About This Chapter
Who's it for?
Anyone who needs help understanding middle school U.S. history material will benefit from taking this course. You will be able to grasp the subject matter faster, retain critical knowledge longer and earn better grades. You're in the right place if you:
- Have fallen behind in understanding North American exploration or working with the rise in slave trade.
- Need an efficient way to learn about the settlement of North America and the colonies.
- Learn best with engaging auditory and visual tools.
- Struggle with learning disabilities or learning differences, including autism and ADHD.
- Experience difficulty understanding your teachers.
- Missed class time and need to catch up.
- Can't access extra history resources at school.
How it works:
- Start at the beginning, or identify the topics that you need help with.
- Watch and learn from fun videos, reviewing as needed.
- Refer to the video transcripts to reinforce your learning.
- Test your understanding of each lesson with short quizzes.
- Submit questions to one of our instructors for personalized support if you need extra help.
- Verify you're ready by completing the Settling North America and the Colonies chapter exam.
Why it works:
- Study Efficiently: Skip what you know, review what you don't.
- Retain What You Learn: Engaging animations and real-life examples make topics easy to grasp.
- Be Ready on Test Day: Use the Settling North America and the Colonies chapter exam to be prepared.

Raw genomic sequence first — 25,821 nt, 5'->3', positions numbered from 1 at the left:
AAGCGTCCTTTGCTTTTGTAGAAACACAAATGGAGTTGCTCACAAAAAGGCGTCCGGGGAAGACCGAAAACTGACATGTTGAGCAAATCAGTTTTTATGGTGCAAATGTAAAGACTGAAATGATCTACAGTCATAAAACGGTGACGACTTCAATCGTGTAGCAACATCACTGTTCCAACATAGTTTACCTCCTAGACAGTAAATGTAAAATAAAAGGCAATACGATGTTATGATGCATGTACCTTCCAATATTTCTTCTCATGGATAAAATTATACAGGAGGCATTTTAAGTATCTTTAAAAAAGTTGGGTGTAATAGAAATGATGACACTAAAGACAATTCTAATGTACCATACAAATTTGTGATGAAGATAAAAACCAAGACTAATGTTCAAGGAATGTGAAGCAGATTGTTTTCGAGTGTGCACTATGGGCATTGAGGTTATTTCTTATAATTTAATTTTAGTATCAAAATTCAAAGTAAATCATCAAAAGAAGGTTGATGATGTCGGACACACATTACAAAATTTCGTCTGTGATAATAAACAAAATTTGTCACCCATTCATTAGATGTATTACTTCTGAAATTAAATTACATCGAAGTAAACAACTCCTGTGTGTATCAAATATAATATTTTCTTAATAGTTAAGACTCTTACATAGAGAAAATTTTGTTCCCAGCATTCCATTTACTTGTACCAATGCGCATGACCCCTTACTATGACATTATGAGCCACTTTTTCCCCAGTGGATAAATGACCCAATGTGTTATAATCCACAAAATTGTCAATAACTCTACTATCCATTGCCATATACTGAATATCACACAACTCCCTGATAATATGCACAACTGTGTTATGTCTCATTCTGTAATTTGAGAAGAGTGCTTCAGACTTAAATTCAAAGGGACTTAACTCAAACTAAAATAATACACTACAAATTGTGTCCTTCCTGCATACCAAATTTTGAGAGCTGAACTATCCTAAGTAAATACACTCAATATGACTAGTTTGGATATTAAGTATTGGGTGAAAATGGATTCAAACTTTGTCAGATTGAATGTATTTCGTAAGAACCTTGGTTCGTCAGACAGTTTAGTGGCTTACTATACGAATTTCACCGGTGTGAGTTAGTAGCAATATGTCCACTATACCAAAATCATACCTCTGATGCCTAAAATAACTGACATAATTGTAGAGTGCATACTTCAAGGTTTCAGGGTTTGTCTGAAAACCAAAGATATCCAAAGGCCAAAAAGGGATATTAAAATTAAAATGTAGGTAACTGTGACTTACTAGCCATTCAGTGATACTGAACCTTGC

- Get Extra Support: Ask our subject-matter experts any relevant question. They're here to help!
- Study With Flexibility: Watch videos on any web-ready device.
Students will review:
In this chapter, you'll learn the answers to questions including:
- Why did some of the North American colonies fail?
- Who founded the Jamestown colony, and what were some of their challenges?
- Did the Mayflower really land at Plymouth Rock?
- Why did the Puritans come to the New World and found the New England colonies?
- What settlement and social patterns were unique to the Middle and Southern colonies?
- Why did everyday life like in early America differ according to location?
- What contributed to the rise of slave trade in colonial America?
- What international and trade events influenced life in the 13 colonies?
1. North American Exploration & Failed Colonies of France & England
Between 1497 and 1607, the rulers and leading citizens of European nations fought to establish their own empires in North America, as Spain had been doing for 100 years in South America. Learn about influential explorers and their failed attempts to establish their own New World colonies.
2. The Settlement of Jamestown Colony
In 1607, the London Company settled the colony of Jamestown. The settlers overcame many odds to become the first permanent, English settlement in North America. In this lesson, learn about the failures and successes of Jamestown before it was taken over by the Crown.
3. New France, New Netherlands & New Sweden: North American Settlements
Spain and England weren't the only European nations trying to establish colonies in the New World. The French had a foothold for more than a century, and the Dutch and Swedish fought for their own places in America.
4. The Mayflower and the Plymouth Rock Settlement
Find out how much you know about the Pilgrims and their voyage. In this lesson, you'll learn about the misplaced Plymouth Colony, its escaped indentured servants, and the Wampanoag Indians who saved their lives.